The Oppenheimer-opera-documentary grant

Terry Jeffrey
Posted: Nov 24, 2004 12:00 AM

One way you can look at a little spending item reported in fiscal 2004 by the National Endowment for the Arts is that four median-income families of four paid most of their federal income-tax bills ($4,038 per family as calculated in 2003 by the Tax Foundation) so that the NEA could give $15,000 to the Iris Feminist Collective in Berkeley, Calif., in order for it to support a documentary that "will follow composer John Adams and director Peter Sellars as they create an opera based on the life of physicist J. Robert Oppenheimer."
Of course, that's just one way of looking at it.

 Another way you can look at the Oppenheimer-opera-documentary grant is from the lofty perspective of our mountainous national debt.

 According to the Congressional Budget Office (CBO), the federal government ran a $413 billion deficit in fiscal 2004. That pushed the national debt past $7.4 trillion.

 Because of this deficit spending, it might be that four median-income families did not in fact pay most of their federal income taxes to fund the Oppenheimer-opera-documentary grant. Since money is fungible, the income taxes from the four families might have gone to something else the government did -- such as arm our forces in Iraq or fund the FBI's counter-terrorism efforts. The four families might even have paid part of a Border Patrolman's salary.

 But if the government used up the taxpayers' cash funding things like that, it would have had to borrow the $15,000 it gave to the Iris Feminist Collective. That would mean our grandchildren are likely to pay interest someday on the loan Uncle Sam secured to subsidize a film on the making of the Oppenheimer opera.

 According to the CBO, the government paid $159 billion in "net interest" in fiscal 2004. If the government had shut down the departments of Agriculture ($20.7 billion), Commerce ($5.8 billion), Education ($55.7 billion), Energy ($23.3 billion), Housing and Urban Development ($30.4 billion) and Transportation ($13.9 billion), and the Environmental Protection Agency ($8.4 billion), it could have saved $158.2 billion -- or not quite enough to pay the interest.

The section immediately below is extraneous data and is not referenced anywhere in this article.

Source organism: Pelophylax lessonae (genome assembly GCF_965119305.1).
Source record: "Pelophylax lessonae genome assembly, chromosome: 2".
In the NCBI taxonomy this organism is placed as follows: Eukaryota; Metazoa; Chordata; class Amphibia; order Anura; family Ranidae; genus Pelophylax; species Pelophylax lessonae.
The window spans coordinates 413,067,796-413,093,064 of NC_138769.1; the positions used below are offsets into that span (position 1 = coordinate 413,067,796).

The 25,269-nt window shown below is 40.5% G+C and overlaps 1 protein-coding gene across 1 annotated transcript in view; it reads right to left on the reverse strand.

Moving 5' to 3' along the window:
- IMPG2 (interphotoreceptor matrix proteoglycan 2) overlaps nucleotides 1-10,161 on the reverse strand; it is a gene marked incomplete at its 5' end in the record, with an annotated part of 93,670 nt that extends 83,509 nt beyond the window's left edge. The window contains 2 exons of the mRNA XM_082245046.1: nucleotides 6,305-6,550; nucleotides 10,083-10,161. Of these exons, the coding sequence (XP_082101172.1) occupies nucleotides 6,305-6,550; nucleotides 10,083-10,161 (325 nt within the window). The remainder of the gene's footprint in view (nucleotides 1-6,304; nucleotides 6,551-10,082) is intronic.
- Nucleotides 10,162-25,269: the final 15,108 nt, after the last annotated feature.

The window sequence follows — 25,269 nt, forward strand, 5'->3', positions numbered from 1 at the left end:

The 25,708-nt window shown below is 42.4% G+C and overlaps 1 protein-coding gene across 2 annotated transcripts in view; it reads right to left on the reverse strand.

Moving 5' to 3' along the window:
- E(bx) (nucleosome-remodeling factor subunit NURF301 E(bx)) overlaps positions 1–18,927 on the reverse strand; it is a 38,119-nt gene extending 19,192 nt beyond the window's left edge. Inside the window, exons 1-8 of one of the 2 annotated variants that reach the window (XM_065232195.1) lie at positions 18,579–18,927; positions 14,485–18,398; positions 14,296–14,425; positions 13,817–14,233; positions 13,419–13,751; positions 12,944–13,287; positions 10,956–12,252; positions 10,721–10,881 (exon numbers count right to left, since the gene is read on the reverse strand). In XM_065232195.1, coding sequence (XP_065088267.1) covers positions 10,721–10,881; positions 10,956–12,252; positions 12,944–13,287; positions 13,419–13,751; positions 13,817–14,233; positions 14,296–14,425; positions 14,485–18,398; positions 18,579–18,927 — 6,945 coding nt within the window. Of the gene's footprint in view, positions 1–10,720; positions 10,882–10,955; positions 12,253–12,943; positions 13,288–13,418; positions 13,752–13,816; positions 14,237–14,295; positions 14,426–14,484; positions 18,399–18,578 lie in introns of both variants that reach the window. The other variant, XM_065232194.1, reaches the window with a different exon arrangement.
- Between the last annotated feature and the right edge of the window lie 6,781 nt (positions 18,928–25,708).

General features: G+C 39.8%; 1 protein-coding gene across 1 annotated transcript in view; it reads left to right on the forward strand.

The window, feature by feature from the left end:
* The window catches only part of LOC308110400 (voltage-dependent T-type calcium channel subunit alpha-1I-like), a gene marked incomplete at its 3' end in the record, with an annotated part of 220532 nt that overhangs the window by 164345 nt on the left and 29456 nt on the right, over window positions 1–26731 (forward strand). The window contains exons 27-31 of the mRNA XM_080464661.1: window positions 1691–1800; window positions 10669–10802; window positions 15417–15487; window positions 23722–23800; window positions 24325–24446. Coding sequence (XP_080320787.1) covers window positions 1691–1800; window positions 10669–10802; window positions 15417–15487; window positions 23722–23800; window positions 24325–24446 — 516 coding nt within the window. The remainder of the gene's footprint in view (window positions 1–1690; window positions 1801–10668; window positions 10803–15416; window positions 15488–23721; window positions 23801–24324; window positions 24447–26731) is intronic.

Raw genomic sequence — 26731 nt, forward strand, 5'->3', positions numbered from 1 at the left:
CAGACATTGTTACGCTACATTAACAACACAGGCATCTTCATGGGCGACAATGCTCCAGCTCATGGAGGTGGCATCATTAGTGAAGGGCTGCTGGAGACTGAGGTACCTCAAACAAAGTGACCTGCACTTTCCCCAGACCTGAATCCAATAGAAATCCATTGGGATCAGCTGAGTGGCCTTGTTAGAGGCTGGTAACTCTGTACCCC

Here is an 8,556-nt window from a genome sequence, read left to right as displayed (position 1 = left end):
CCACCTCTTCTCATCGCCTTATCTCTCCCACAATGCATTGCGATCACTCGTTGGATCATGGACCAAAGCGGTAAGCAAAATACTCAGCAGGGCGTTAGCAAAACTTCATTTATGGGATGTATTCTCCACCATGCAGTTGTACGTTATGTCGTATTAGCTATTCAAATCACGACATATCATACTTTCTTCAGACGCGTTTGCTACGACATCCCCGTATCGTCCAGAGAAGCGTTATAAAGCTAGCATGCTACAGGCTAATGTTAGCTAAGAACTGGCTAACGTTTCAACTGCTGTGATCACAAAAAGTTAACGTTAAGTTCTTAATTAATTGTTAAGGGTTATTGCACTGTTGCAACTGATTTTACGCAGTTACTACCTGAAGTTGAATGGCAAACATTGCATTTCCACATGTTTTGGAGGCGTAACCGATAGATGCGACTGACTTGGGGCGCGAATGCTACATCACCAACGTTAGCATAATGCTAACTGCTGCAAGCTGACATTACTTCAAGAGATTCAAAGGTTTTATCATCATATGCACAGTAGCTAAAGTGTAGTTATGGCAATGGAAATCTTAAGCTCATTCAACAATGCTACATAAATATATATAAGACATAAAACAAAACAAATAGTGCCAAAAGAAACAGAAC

It would be nice to think our descendants will someday pay down our loans rather than simply pay the interest on them. But for that to happen, the government would have to run surpluses for many years.

 That has not happened in recent history. And the likelihood of it happening soon may be gauged by the budgetary trajectory of the National Endowment for the Arts.

 The 1996 Republican National Platform called for "defunding" the NEA. In 1997, a Republican House voted to do just that. But a House-Senate conference committee revived the agency, giving it $98 million. Even so, for the first time in almost three decades, the government ran a surplus ($69.2 billion) that year.

 Since then, however, Congress has abandoned fiscal restraint.

 In the catchall fiscal 2005 spending bill it approved last week, Congress provided about $121.26 million for the NEA, up about $291,000 from last year and more than 23 percent from 1998. The CBO is projecting a $348 billion deficit for fiscal 2005.

 This NEA budget might seem like chump change to elected officials habituated to spending more than $2 trillion in taxed-and-borrowed money every year. But it is not chump change to taxpayers. Using the Tax Foundation's calculation that the median-income family of four pays $4,038 annually in income taxes, it would take more than 30,000 families to fund the NEA.

 That brings us to another way of looking at the Oppenheimer-opera-documentary grant and the agency that funded it. It is through the eyes of the Constitution.

 Article 1, Section 8 provides a short list of things "Congress shall have the power" to do. The section was designed to limit the power of federal legislators. "It was intended," wrote Thomas Jefferson, "to lace them up strictly within the enumerated powers, and those, without which, as means, those powers could not be carried into effect." It says nothing about funding an arts agency.

 The 1965 law that created the NEA was passed by a Democratic Congress and signed by Democratic President Lyndon Johnson. It says nothing about the Constitution. But it does claim it "is necessary and appropriate for the Federal government to compliment, assist and add to programs for the advancement of the humanities and the arts by local, state, regional, and private agencies and their organizations."

 That means it is "necessary" for your family to be taxed so federal bureaucrats can give your money to the Iris Feminist Collective.

 Our constitutional republic flourished for 176 years before liberal Democrats discovered this "necessity." It may never be solvent again if, even in a time of war and mounting debt, conservative Republicans cannot discover the will to shut down the NEA.